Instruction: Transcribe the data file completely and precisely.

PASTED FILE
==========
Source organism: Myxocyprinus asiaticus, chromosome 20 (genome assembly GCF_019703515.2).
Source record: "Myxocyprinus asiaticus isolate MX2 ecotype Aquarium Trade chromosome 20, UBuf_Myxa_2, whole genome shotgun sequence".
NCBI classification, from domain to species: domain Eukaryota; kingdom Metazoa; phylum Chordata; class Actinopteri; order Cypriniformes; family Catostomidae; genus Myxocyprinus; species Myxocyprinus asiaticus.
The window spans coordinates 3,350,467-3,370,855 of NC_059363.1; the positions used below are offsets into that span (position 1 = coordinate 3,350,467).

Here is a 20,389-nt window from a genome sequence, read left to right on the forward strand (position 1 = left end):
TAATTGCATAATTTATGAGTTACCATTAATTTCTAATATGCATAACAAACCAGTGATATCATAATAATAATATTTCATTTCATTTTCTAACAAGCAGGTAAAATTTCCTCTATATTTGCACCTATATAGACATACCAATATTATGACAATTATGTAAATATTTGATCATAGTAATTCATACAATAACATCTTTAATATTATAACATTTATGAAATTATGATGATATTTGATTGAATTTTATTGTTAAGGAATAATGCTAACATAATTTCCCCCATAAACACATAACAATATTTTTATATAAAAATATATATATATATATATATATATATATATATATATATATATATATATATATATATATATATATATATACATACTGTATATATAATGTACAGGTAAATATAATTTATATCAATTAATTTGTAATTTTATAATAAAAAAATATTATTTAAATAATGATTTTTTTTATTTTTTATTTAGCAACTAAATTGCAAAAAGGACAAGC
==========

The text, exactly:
Source organism: Myxocyprinus asiaticus, chromosome 20 (genome assembly GCF_019703515.2).
Source record: "Myxocyprinus asiaticus isolate MX2 ecotype Aquarium Trade chromosome 20, UBuf_Myxa_2, whole genome shotgun sequence".
NCBI classification, from domain to species: domain Eukaryota; kingdom Metazoa; phylum Chordata; class Actinopteri; order Cypriniformes; family Catostomidae; genus Myxocyprinus; species Myxocyprinus asiaticus.
The window spans coordinates 3,350,467-3,370,855 of NC_059363.1; the positions used below are offsets into that span (position 1 = coordinate 3,350,467).

Here is a 20,389-nt window from a genome sequence, read left to right on the forward strand (position 1 = left end):
TAATTGCATAATTTATGAGTTACCATTAATTTCTAATATGCATAACAAACCAGTGATATCATAATAATAATATTTCATTTCATTTTCTAACAAGCAGGTAAAATTTCCTCTATATTTGCACCTATATAGACATACCAATATTATGACAATTATGTAAATATTTGATCATAGTAATTCATACAATAACATCTTTAATATTATAACATTTATGAAATTATGATGATATTTGATTGAATTTTATTGTTAAGGAATAATGCTAACATAATTTCCCCCATAAACACATAACAATATTTTTATATAAAAATATATATATATATATATATATATATATATATATATATATATATATATATATATATATATATATATATACATACTGTATATATAATGTACAGGTAAATATAATTTATATCAATTAATTTGTAATTTTATAATAAAAAAATATTATTTAAATAATGATTTTTTTTATTTTTTATTTAGCAACTAAATTGCAAAAAGGACAAGC